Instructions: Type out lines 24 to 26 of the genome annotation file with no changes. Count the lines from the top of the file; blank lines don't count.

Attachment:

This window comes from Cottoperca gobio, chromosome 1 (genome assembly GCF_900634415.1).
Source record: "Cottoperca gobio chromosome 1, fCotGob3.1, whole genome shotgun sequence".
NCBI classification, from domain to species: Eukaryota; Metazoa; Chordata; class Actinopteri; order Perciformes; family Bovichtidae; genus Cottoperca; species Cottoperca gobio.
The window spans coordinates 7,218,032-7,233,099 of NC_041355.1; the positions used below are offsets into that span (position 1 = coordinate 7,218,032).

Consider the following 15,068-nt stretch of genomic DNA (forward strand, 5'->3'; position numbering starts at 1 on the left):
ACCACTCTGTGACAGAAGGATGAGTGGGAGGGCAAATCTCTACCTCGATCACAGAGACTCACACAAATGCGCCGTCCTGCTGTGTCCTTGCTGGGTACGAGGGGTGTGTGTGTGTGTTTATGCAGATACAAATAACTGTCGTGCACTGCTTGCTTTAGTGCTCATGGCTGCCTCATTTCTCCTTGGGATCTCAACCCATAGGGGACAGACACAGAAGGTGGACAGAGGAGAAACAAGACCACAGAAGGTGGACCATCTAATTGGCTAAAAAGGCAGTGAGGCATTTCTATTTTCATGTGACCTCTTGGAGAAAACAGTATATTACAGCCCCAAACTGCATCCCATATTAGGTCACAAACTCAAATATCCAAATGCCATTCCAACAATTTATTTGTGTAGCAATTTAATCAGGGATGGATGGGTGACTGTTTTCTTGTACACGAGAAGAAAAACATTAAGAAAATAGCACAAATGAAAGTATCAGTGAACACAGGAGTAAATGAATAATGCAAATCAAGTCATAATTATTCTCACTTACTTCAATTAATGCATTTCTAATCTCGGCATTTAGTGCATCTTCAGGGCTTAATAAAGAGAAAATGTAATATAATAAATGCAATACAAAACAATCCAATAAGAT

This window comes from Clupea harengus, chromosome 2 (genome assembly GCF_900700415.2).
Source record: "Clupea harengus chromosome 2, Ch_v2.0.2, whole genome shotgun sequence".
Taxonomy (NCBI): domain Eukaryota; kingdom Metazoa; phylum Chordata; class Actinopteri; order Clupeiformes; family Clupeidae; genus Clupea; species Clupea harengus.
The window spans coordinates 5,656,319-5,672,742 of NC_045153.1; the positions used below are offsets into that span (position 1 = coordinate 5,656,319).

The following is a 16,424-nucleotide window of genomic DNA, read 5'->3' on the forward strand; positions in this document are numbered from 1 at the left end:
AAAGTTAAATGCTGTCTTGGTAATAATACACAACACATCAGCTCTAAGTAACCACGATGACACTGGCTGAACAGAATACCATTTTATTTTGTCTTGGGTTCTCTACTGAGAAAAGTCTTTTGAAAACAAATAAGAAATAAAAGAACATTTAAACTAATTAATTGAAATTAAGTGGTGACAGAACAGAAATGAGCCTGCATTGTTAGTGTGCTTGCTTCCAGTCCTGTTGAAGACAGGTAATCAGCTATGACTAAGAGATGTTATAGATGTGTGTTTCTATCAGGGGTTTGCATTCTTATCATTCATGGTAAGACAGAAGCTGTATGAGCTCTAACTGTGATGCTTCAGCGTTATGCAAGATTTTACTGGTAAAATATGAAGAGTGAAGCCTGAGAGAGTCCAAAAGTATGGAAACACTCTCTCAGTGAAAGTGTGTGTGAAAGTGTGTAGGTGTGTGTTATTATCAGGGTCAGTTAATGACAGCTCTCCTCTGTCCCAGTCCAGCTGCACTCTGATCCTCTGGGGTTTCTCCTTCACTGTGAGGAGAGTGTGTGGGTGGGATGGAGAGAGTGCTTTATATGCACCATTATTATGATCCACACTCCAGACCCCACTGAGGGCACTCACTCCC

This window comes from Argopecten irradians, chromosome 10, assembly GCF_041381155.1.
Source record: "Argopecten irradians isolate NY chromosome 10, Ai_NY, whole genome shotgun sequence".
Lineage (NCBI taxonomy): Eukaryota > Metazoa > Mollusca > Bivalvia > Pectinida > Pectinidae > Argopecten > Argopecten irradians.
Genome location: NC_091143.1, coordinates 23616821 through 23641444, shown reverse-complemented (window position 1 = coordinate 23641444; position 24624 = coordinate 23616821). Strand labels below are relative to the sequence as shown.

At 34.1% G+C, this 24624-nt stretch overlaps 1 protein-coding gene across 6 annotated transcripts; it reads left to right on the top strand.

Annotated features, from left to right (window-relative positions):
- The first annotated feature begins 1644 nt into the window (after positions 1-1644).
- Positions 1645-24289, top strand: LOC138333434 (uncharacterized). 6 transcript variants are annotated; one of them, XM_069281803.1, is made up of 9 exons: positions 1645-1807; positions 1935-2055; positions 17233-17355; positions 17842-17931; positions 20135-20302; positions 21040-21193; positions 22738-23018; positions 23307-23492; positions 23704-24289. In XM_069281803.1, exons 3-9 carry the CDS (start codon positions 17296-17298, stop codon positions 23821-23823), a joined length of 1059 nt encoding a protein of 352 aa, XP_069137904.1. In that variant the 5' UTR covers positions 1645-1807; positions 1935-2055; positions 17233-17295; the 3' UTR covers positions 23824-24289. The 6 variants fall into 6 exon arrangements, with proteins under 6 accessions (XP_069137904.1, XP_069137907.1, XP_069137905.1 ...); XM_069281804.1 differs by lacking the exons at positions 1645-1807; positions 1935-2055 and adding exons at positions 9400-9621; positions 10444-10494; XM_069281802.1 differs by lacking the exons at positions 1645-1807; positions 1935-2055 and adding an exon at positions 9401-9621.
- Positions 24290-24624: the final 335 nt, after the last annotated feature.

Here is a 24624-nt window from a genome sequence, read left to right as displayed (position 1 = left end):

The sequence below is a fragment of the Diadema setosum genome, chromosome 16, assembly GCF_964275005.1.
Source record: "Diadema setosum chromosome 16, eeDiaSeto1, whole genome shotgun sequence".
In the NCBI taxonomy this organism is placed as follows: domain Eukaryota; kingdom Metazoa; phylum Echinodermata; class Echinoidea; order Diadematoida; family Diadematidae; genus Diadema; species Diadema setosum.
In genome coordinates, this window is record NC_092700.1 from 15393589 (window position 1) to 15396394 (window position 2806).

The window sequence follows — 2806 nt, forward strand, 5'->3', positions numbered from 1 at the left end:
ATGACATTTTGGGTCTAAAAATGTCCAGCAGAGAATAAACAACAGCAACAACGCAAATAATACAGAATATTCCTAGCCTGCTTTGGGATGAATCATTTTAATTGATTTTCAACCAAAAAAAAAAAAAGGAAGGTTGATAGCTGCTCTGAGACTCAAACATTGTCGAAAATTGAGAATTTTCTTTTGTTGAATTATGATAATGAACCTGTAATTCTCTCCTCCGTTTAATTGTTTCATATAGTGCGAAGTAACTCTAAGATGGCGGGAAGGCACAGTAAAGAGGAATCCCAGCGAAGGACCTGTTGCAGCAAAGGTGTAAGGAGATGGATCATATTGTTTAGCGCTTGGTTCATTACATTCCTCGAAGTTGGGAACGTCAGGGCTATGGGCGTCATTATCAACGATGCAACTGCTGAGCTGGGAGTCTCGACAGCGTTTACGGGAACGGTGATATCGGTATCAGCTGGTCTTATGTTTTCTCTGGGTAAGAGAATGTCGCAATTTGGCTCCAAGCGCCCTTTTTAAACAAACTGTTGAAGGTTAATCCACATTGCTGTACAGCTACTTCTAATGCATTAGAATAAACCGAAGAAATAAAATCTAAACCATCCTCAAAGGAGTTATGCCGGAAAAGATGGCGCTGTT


Source record: "Diadema setosum chromosome 16, eeDiaSeto1, whole genome shotgun sequence".
In the NCBI taxonomy this organism is placed as follows: domain Eukaryota; kingdom Metazoa; phylum Echinodermata; class Echinoidea; order Diadematoida; family Diadematidae; genus Diadema; species Diadema setosum.
In genome coordinates, this window is record NC_092700.1 from 15393589 (window position 1) to 15396394 (window position 2806).